When selecting a new roof, you’ll want to ask yourself a few questions. What is your budget? Is making a more eco-friendly or energy efficient choice important to you? What styles of roofing appeal to you and will complement the look of your home? Which type of roofing is strong enough to stand up to your local climate? Here is a quick look at some of most common types of roofing systems to help you get a better understanding of which type of system might best meet your needs:
Tar and Gravel Roofing: Sometimes referred to as Conventional Built Up Roofing or BUR, tar and gravel roofing is one of the simplest types of roofing systems. Tar and gravel roofs work best if you have a flat roof. They are certainly budget-friendly and with proper maintenance, your tar and gravel roof can last up to 30 years. That said, tar and gravel roofing is not normally recommended in areas with lots of snow or rain, so despite their attractive pricing, they may not be a good long-term solution for protecting your home in Illinois.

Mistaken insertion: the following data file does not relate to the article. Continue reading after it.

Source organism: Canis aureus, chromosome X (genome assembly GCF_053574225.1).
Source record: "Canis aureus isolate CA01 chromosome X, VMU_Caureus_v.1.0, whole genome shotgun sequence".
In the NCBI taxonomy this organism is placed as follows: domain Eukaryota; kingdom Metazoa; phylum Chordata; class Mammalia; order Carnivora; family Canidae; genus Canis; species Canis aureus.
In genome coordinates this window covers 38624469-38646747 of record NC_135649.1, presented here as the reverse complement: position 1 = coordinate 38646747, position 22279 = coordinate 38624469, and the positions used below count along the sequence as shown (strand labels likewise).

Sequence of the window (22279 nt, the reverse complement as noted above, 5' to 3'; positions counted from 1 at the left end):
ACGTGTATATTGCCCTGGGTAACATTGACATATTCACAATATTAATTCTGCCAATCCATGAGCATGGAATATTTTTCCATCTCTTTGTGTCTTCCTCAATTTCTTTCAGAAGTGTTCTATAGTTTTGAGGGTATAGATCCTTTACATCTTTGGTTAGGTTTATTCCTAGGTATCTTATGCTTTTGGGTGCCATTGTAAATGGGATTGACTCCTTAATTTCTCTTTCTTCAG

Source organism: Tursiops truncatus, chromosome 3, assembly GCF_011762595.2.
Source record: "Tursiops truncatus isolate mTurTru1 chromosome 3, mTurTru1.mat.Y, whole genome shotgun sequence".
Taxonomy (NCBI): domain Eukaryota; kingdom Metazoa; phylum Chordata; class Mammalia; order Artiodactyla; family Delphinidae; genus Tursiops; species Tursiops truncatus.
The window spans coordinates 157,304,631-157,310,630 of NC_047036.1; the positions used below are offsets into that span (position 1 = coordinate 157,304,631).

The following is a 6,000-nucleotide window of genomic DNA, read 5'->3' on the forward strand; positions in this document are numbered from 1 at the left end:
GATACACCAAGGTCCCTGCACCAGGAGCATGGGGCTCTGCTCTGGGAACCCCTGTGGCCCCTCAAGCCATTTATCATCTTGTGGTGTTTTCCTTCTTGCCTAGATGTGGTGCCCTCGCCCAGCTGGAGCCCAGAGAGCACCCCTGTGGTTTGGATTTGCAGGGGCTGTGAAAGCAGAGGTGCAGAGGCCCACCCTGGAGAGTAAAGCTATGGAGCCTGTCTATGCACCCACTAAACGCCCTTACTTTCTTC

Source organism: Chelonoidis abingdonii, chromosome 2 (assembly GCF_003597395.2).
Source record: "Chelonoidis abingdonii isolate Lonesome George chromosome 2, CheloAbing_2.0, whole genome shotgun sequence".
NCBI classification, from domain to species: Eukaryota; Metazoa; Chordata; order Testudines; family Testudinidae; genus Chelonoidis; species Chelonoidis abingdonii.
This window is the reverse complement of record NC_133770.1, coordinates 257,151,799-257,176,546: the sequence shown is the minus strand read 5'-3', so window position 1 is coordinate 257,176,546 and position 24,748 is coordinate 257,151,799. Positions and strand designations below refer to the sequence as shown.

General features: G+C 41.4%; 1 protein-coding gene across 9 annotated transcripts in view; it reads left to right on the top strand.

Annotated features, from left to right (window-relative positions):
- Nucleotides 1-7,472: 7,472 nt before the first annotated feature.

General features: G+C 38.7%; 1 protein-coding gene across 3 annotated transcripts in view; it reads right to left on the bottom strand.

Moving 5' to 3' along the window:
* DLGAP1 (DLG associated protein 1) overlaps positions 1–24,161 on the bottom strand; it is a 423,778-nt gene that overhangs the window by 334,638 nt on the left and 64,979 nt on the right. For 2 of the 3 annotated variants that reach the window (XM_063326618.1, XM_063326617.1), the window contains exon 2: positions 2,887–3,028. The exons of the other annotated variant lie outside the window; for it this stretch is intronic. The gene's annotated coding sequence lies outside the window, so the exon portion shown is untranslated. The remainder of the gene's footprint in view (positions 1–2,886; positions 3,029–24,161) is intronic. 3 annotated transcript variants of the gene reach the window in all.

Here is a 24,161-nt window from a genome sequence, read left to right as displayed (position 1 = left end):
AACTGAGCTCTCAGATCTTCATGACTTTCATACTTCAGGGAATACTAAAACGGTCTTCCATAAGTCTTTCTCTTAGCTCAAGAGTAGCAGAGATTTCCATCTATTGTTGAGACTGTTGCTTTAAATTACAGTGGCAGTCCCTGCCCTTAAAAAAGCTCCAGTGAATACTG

Shingles: Asphalt shingles are the most popular type of roofing in Illinois. They are budget-friendly, lightweight (making them easy to install), durable, and come in a variety of styles. Asphalt shingles can convincingly emulate the look of more expensive roofing systems like slate, cedar shakes, or even tile. Color choices are also more varied than ever–ranging from pale gray, medium gray and dark gray to beige, reddish and medium brown to dark brown, plus shades of blue and blue green. You can also create a polychromatic look by mixing light and dark tones.